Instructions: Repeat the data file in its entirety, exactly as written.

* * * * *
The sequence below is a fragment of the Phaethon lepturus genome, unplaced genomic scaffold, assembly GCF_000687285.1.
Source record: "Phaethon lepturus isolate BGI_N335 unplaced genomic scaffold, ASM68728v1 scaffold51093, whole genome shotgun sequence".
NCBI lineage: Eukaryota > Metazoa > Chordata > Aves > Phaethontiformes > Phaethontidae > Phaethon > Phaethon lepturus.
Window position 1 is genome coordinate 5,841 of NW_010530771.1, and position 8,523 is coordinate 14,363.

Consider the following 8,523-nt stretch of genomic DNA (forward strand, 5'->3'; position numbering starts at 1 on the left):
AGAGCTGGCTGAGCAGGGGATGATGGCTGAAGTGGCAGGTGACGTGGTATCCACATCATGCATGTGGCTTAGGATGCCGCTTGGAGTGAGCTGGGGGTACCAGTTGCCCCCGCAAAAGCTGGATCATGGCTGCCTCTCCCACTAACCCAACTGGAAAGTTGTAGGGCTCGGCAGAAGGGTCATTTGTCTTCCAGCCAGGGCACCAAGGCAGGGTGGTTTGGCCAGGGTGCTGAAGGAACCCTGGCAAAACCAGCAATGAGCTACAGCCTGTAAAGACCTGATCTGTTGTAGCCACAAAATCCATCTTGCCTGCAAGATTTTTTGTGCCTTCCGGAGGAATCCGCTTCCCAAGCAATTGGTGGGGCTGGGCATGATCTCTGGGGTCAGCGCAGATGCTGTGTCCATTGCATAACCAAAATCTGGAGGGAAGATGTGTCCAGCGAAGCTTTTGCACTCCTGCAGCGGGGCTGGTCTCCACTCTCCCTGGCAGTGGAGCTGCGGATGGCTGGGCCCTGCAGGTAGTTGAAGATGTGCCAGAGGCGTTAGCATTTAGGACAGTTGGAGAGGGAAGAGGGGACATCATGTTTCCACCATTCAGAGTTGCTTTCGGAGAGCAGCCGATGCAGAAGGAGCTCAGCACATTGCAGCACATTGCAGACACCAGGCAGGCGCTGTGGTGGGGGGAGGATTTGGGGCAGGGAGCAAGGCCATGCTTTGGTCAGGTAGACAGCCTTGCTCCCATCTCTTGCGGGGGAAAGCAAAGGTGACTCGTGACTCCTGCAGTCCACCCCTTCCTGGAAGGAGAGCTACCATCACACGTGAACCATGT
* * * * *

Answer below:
The sequence below is a fragment of the Phaethon lepturus genome, unplaced genomic scaffold, assembly GCF_000687285.1.
Source record: "Phaethon lepturus isolate BGI_N335 unplaced genomic scaffold, ASM68728v1 scaffold51093, whole genome shotgun sequence".
NCBI lineage: Eukaryota > Metazoa > Chordata > Aves > Phaethontiformes > Phaethontidae > Phaethon > Phaethon lepturus.
Window position 1 is genome coordinate 5,841 of NW_010530771.1, and position 8,523 is coordinate 14,363.

Consider the following 8,523-nt stretch of genomic DNA (forward strand, 5'->3'; position numbering starts at 1 on the left):
AGAGCTGGCTGAGCAGGGGATGATGGCTGAAGTGGCAGGTGACGTGGTATCCACATCATGCATGTGGCTTAGGATGCCGCTTGGAGTGAGCTGGGGGTACCAGTTGCCCCCGCAAAAGCTGGATCATGGCTGCCTCTCCCACTAACCCAACTGGAAAGTTGTAGGGCTCGGCAGAAGGGTCATTTGTCTTCCAGCCAGGGCACCAAGGCAGGGTGGTTTGGCCAGGGTGCTGAAGGAACCCTGGCAAAACCAGCAATGAGCTACAGCCTGTAAAGACCTGATCTGTTGTAGCCACAAAATCCATCTTGCCTGCAAGATTTTTTGTGCCTTCCGGAGGAATCCGCTTCCCAAGCAATTGGTGGGGCTGGGCATGATCTCTGGGGTCAGCGCAGATGCTGTGTCCATTGCATAACCAAAATCTGGAGGGAAGATGTGTCCAGCGAAGCTTTTGCACTCCTGCAGCGGGGCTGGTCTCCACTCTCCCTGGCAGTGGAGCTGCGGATGGCTGGGCCCTGCAGGTAGTTGAAGATGTGCCAGAGGCGTTAGCATTTAGGACAGTTGGAGAGGGAAGAGGGGACATCATGTTTCCACCATTCAGAGTTGCTTTCGGAGAGCAGCCGATGCAGAAGGAGCTCAGCACATTGCAGCACATTGCAGACACCAGGCAGGCGCTGTGGTGGGGGGAGGATTTGGGGCAGGGAGCAAGGCCATGCTTTGGTCAGGTAGACAGCCTTGCTCCCATCTCTTGCGGGGGAAAGCAAAGGTGACTCGTGACTCCTGCAGTCCACCCCTTCCTGGAAGGAGAGCTACCATCACACGTGAACCATGT